…and learn how to develop film sustainably without traditional darkroom chemistry. In this workshop, participants will take photos with black-and-white film, learn about local native and invasive plants, and develop film with low-toxicity, homemade, plant-based chemistry.
The workshop will be composed of three parts:
1. An introduction to process: the instructor will give a brief presentation of her work and experiments with sustainable developers
2. Photo walk and foraging for plants to use in developers: wandering individually or as a group around the grounds of OHCA or down the street in Cascade Canyon.
3. Darkroom: making developers and developing the film.
No prior darkroom experience is necessary, but please inform the instructor if you do have any experience with film developing. Participants are also welcome to bring their own 35mm or 120 cameras and developing tanks. A selection of cameras, film, and all other necessary materials will be provided.
The instructor will also offer to perform any tasks for participants — aside from actually taking the pictures. These include loading film in cameras, loading film in tanks, and mixing chemistry. The instructor will offer to scan film afterwards if this is desired. If film is dry by the end of the workshop, this can be done quickly, or participants can pick up film and scans will be emailed at a later date.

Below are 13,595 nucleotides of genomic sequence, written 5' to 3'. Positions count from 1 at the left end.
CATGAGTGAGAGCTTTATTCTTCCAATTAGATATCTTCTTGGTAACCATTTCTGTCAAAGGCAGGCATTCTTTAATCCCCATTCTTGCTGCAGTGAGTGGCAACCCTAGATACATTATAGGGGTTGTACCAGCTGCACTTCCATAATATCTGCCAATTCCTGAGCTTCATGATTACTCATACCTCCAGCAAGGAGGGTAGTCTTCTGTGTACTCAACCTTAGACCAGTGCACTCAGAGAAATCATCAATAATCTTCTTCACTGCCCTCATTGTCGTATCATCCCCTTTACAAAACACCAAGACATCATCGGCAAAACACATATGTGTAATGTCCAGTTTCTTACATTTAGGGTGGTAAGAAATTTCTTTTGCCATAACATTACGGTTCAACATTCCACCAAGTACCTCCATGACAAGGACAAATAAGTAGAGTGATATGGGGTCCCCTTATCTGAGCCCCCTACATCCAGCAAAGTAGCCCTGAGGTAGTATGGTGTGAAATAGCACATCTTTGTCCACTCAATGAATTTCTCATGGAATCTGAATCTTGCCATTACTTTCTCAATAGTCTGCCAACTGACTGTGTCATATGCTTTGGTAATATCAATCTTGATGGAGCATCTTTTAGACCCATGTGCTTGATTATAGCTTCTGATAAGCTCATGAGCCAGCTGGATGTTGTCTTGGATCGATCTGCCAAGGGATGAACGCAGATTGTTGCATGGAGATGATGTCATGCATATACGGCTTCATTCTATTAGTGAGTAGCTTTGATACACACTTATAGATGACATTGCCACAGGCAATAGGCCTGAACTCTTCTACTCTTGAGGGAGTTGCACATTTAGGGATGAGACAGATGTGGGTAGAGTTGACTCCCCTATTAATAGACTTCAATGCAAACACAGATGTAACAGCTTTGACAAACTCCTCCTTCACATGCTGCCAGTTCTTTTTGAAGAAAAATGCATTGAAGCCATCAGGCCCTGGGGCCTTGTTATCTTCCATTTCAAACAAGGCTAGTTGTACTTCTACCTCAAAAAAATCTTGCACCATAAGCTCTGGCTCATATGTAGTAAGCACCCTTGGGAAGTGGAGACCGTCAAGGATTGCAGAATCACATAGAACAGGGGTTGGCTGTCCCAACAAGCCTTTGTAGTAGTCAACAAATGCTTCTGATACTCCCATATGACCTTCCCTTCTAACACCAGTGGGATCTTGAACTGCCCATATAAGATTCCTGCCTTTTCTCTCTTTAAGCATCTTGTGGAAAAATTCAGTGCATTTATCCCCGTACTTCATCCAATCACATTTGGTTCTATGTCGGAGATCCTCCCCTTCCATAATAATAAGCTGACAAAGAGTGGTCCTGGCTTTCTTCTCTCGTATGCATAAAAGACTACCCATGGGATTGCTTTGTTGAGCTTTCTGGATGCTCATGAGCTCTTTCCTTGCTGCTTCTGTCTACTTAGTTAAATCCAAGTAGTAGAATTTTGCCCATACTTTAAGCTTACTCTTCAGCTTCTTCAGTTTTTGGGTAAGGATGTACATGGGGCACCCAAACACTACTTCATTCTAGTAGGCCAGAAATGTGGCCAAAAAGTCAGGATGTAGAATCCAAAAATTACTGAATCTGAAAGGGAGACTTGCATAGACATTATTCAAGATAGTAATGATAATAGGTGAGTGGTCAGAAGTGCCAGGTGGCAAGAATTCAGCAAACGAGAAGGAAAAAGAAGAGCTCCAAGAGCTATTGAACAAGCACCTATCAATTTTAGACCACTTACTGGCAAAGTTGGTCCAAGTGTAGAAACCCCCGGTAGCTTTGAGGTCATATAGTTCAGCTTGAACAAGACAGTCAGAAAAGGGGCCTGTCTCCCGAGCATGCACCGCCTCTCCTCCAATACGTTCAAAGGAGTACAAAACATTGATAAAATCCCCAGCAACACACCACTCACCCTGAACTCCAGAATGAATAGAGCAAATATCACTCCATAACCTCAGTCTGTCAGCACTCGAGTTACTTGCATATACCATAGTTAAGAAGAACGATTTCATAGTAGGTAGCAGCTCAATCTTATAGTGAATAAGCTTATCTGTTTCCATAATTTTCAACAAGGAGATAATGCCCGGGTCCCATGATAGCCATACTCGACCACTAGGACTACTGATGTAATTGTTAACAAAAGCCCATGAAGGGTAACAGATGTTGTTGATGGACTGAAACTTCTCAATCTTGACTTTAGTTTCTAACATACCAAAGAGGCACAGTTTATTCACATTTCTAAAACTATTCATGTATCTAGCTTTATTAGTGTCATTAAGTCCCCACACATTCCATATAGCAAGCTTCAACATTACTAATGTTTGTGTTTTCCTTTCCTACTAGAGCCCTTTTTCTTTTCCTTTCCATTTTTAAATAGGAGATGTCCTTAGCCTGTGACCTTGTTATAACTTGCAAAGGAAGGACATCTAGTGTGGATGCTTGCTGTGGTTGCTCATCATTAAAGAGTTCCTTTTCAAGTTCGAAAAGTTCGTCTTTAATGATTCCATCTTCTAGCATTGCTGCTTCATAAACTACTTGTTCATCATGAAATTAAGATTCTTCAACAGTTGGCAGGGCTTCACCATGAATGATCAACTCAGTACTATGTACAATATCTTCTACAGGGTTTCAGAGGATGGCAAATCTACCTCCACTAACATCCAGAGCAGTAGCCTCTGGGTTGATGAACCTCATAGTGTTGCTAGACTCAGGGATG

A selection of pre-brewed plants will be available should anyone want to use these for developers. Chemicals used for developing, stopping, and fixing include: washing soda, Vitamin-C, steeped plants, water, and EcoPro Fixer. All chemicals will be disposed of safely by the instructor.
$72 or $60 OHCA member
Materials fee $20 paid to instructor day of workshop
Attendance Limit: 8
Register by Friday June 9, 2:00 pm
Beatrice Thornton is an Oakland-based artist who grew up in Mill Valley. She works primarily in black-and-white film photography through the lens of bioregionalism, engaging in awareness of our role as humans in our environments. Since returning to her home state from New York in 2018, she has been building an art practice centered around sustainable analog photographic processes.
Beatrice develops film and prints in her home darkroom, creating developer recipes and using ingredients that include foraged plants, rainwater, and low-toxicity household ingredients in place of traditional darkroom chemicals. Her evolving photographic style mainly depicts her local landscape, often through in-camera double exposures. She frequently pairs developers with plants featured in or that grow within the landscape pictured.
Beatrice sees developing with plants as a circular process where the art she produces is as much about process as it is the final objects. Her work is a continuous practice of learning about photography and about native and invasive plants.